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Abolition Hall is Saved – For Now

16 Aug

With 170,000 Americans dead from COVID-19 and millions unemployed, 2020 has been an “annus horribilis” (h/t Queen Elizabeth II). This month brought a ray of hope: Developer K. Hovnanian Homes dropped plans to construct 67 townhouses that would have degraded Abolition Hall and the surrounding fields where the ancestors found sanctuary on their way to freedom.

#AbolitionHall - Overlay - August 14, 2020

Located in Whitemarsh Township, Pennsylvania, the former Underground Railroad stop was constructed in 1856 by George Corson. The purpose-built structure was a meeting place for abolitionists including Frederick Douglass, Harriet Beecher Stowe and William Lloyd Garrison. Abolition Hall, along with the Hovenden House and Stone Barn provided shelter for self-emancipated Black people. The three structures are listed on the National Register of Historic Places.

#Abolition Hall - Michael Feagans

The developer did not give the township a reason for abandoning the project. But the reason seems fairly obvious: With a cratering economy and sinkholes on Butler Pike, Hovnanian didn’t want to sink any more money into the controversial project.

Sybelle Zove, convener of the Friends of Abolition Hall, led the fight to save the historic landmark. In an email, Zove wrote:

This fight is not over! We continue to believe that a better plan is within reach, and we hope that any developer considering a deal with the heirs will appreciate the extraordinary history of this homestead. This is indeed hallowed land, and the historic structures are equally significant. We stand ready to collaborate, to work together to create a project that respects the legacy of this property, the value of its tree canopy, the role of its wetlands in sustaining the local ecology, and the precarious nature of the limestone soils that have yielded to dissolution and sinkhole formation.

I was geared up to collaborate with Friends of Abolition Hall on a years-long battle with the developer. With Hovnanian’s deep pockets and army of lawyers, I didn’t think we could beat them in a court of law. But social media and search engine optimization level the battlefield in the court of public opinion. So I launched VillagesatWhiteMarsh.info to tell the story of the historic landmark and alert prospective buyers that protesters would be at their front door.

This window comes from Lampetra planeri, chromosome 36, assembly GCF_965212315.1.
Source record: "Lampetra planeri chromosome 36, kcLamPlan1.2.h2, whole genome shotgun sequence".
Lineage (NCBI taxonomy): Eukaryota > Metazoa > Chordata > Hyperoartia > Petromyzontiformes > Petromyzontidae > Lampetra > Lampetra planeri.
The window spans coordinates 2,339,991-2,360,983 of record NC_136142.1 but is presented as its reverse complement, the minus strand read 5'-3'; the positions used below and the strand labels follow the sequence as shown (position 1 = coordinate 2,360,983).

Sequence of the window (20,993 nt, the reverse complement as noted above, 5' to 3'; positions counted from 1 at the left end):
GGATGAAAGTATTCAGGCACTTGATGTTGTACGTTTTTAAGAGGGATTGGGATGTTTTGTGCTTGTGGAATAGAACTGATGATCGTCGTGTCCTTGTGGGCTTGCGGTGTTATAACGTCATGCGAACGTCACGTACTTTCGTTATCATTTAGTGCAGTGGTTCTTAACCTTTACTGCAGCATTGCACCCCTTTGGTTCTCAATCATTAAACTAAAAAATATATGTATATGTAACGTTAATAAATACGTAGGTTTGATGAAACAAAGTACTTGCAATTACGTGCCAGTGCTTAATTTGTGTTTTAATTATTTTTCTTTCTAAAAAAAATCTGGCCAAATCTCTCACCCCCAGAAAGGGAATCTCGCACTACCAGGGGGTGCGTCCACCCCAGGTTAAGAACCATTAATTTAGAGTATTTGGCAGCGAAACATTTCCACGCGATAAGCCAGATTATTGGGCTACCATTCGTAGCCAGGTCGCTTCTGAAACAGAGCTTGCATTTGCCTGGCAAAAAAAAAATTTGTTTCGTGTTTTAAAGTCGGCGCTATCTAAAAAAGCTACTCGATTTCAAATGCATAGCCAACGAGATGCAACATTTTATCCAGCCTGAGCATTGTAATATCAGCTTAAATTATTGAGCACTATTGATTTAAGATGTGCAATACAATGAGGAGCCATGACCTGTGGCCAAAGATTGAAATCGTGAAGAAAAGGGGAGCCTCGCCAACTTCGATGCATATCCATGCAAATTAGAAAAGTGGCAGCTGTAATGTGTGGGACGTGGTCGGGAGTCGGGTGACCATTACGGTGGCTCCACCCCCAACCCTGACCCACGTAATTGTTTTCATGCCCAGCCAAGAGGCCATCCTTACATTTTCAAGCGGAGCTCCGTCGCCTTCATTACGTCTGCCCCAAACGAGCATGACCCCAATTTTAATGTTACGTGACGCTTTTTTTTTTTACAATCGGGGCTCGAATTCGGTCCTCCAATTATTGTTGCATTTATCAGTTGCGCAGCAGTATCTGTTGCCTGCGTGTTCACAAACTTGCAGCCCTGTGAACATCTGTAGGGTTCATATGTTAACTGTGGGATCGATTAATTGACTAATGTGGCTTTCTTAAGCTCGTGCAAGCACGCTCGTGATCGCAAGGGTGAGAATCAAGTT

#AbolitionHall Deserves Better -Villages at Whitemarsh

Abolition Hall is saved – for now. Zove urges everyone to “keep your hand on the plow, and hold on.”

For updates visit Friends of Abolition Hall on Facebook. You can also follow me on Twitter.

Suffer the Children

4 Aug

On or about August 25, 1619, the first enslaved Africans landed in British North America. The 400th anniversary will not be celebrated. Instead, it will be commemorated lest we forget that our ancestors were brought here in the bowels of slave ships.

Slave Ship - Villages at Whitemarsh

For nearly 250 years, our ancestors were sold on the auction block and subjected to unimaginable dehumanization and brutality. Children were separated from their parents and put up for sale.

Negroes for Sale - Villages at Whitemarsh

In her groundbreaking book, The Value of the Enslaved, from Womb to Grave, in the Building of a Nation, Prof. Daina Ramey Berry observed:

The pubescent years were terrifying. Not only were their bodies changing, but this was also a time when enslaved children experienced the separation they had feared all their lives. Daughters and sons were taken from their parents as the external value of their bodies increased. Market scenes from their childhood now made sense and haunted them for the rest of their lives. At this stage in their maturation, they knew full well that others claimed ownership of them and sexual assault came at any age.

Children are at the center of an event organized by Avenging The Ancestors Coalition (ATAC), “400 Years of Slavery and Other Official Racism: Never Forget, Always Avenge.” The event will be held on Sunday, August 25, 2019, 2:30 p.m., at the Slavery Memorial/President’s House, located at 6th and Market streets, Philadelphia.

ATAC Co-founder Michael Coard recently wrote:

The highlight of the event will be 400 Black children who will identify and condemn each of the 400 years of slavery as well as its residue, which includes the reactionary Redemption Era, Black Codes, sharecropping, convict leasing, peonage labor, mass lynchings, de jure segregation (known as Jim Crow), de facto segregation, stop-and-frisk, police brutality, mass incarceration, disenfranchising voter ID legislation, court-sanctioned gerrymandering, and other forms of official racial injustice up to and including 2019.

Of the 12.5 million Africans stolen from the Motherland, 26 percent, meaning 3.25 million, were children. And 13 percent of those children, meaning 420,000, died during the more than 60-day Middle Passage voyage in the bottom of feces-filled, urine-soaked, vomit-drenched, rat-infested, disease-ridden “slave” ships. By 1860, shortly before the Civil War, about 33 percent of the nearly 4 million enslaved Black population, meaning 1.32 million, were children. Think about that for a minute.

ATAC - August 25, 2019 - Villages at Whitemarsh

It’s not too late to get your children, grandchildren, nieces, nephews and other young people age 4 to 14 involved. Help them avenge their enslaved ancestors by calling ATAC at (215) 552-8751 or emailing ATAC@AvengingTheAncestors.com and leave a message stating your name, phone number, email address, and the children’s names and ages. The deadline to sign up is August 9.

Preservation Month 2019: Gentrification and Displacement

5 May

May is Preservation Month, a time to celebrate historic places that matter to you. What matters to me is the loss of historic places that hold the ancestors’ stories of faith, resistance and triumph.